Mumbai college installs 34 solar panels, cuts down electricity bill by 40% | mumbai news | Hindustan Times
Today in New Delhi, India
Oct 19, 2017-Thursday
-°C
New Delhi
  • Humidity
    -
  • Wind
    -

Mumbai college installs 34 solar panels, cuts down electricity bill by 40%

Mumbai city news: The solar power plant will help Ratnam college reduce its electricity bill by 40% — from Rs2 lakh to Rs1.2 lakh

mumbai Updated: Jul 13, 2017 16:35 IST
Badri Chatterjee
The 34 solar panels installed on Ratnam college premise
The 34 solar panels installed on Ratnam college premise (Ht photo )

The National Education Society (NES)’s Ratnam College at Bhandup became the first educational institute in north-east Mumbai to install solar power plant on its premises. The college spent Rs7.10 lakh on the project that was inaugurated on Tuesday.

The 34 solar panels, each capable of producing 300 watt power (Wp), can collectively produce 40 kilowatt hour (kWh) electricity daily and 14,600 kWh annually. The power generated by the plant is expected to reduce the institute’s electricity bill by 40%.

“The monthly electricity bill of the institute is expected to drop from Rs2 lakh to Rs1.2 lakh. NES is the first one to inaugurate the solar power project at Ratnam College. This is a lifelong initiative and the entire complex will be benefit from it eventually,” said Dr R Varadarajan, founder-president, NES Saraswathi Vidya Bhavan (SVB) Group. “Owing to the frequent power cuts, we are keen on installing this system at our Dombivli complex.”

Students said they want to understand the concept of solar power in detail and urge residential societies to adopt it.

“Creating sustainable energy is an effective step towards environment protection and we are very happy to be a part of this institute,” said Irishya Satish, a second-year BCom student.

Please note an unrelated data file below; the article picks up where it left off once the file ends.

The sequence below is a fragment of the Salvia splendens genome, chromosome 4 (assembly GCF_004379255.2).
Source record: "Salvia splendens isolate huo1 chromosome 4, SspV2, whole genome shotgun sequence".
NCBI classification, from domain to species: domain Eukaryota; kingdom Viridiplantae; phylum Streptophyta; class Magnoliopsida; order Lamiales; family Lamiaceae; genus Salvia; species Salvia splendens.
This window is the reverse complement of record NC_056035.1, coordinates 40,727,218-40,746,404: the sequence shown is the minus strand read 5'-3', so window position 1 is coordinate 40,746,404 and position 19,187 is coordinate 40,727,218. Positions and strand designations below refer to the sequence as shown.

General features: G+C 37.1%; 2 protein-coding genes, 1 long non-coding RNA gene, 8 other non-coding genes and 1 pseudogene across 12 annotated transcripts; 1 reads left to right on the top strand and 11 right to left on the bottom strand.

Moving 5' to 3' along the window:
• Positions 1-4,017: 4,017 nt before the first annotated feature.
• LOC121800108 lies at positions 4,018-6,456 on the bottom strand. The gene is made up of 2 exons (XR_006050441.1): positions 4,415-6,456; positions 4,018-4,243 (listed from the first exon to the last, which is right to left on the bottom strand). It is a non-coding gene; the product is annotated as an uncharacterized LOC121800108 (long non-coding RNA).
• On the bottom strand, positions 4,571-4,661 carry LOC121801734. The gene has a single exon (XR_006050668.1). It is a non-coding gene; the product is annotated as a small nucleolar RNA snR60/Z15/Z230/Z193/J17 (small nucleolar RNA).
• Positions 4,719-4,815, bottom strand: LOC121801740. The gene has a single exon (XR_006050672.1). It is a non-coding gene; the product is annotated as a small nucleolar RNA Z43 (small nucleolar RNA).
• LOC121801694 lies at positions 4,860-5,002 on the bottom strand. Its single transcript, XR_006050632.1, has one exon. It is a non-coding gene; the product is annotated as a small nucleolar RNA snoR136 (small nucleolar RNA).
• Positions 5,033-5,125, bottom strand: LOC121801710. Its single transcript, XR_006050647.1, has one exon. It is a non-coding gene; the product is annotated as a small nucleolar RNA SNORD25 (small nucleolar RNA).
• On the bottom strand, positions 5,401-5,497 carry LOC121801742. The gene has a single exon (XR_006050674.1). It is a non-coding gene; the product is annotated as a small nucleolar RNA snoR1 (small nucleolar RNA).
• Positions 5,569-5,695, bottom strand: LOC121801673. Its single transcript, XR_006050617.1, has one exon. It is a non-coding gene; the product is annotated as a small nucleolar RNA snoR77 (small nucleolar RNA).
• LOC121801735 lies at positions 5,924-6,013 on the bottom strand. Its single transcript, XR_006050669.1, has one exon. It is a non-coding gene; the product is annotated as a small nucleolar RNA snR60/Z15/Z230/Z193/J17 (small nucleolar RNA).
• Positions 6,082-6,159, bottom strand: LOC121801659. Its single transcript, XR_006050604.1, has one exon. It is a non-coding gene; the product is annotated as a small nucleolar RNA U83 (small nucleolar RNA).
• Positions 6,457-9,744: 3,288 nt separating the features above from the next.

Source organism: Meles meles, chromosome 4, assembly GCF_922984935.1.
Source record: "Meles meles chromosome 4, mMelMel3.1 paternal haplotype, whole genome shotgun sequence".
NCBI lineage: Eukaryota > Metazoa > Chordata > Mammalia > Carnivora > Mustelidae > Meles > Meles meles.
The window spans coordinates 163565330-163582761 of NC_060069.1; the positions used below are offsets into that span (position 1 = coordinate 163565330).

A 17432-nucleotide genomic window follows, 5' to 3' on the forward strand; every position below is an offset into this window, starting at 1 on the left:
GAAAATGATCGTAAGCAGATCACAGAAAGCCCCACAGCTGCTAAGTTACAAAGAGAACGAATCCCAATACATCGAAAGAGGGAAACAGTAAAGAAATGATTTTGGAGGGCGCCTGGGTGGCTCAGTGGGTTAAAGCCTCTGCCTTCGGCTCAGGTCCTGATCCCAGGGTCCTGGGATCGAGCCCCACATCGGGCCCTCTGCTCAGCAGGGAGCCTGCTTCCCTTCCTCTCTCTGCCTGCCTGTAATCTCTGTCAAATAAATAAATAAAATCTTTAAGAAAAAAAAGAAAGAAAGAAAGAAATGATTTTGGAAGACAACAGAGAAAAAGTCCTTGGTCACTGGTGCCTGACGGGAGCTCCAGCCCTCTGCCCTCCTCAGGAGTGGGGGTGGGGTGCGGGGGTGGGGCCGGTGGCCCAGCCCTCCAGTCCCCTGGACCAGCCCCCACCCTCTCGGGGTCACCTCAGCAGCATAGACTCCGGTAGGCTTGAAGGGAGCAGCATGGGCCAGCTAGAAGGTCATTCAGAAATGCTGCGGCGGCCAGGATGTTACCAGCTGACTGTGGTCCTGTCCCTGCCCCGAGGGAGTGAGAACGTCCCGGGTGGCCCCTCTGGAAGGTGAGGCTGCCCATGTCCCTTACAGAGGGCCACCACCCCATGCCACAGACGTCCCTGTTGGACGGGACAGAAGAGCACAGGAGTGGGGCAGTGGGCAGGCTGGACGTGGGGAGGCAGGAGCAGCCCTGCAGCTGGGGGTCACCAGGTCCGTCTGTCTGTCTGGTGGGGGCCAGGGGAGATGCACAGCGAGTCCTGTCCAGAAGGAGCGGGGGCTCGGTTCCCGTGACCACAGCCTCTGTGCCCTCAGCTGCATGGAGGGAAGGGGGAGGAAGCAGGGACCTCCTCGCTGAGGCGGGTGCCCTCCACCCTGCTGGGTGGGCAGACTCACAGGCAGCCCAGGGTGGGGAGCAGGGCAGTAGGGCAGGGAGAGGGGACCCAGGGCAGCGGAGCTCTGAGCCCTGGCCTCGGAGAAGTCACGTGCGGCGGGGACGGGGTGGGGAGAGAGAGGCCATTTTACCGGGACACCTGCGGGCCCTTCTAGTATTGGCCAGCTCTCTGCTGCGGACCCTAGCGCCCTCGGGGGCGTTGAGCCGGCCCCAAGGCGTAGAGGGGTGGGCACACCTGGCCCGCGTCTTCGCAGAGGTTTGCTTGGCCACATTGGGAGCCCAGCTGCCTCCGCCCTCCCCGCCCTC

The solar project was inaugurated by BJP MP Kirit Somaiya. “We are running a campaign in north-east Mumbai for educational institutes and housing societies to harness solar power. Through my MP fund, 25 educational institutes will have solar power plants by year-end. Ratnam College is the first one,” he said.

He added that 30% subsidy from the government should help housing societies to shift harness solar power.

“As it reduces electricity bill, the cost of installing a solar power plant is recovered in five years and the expenses thereafter are negligible,” said Somaiya.

EXPERTSPEAK

“The current government is focusing on large-scale solar projects to meet energy demands for an estimated time frame. Rather, like Germany, if citizens are encouraged to produce their own electricity through either wind or solar, it will not only benefit people monetarily but will bring down our carbon footprint drastically,” said Jairam Ramesh, Congress leader and former environment minister.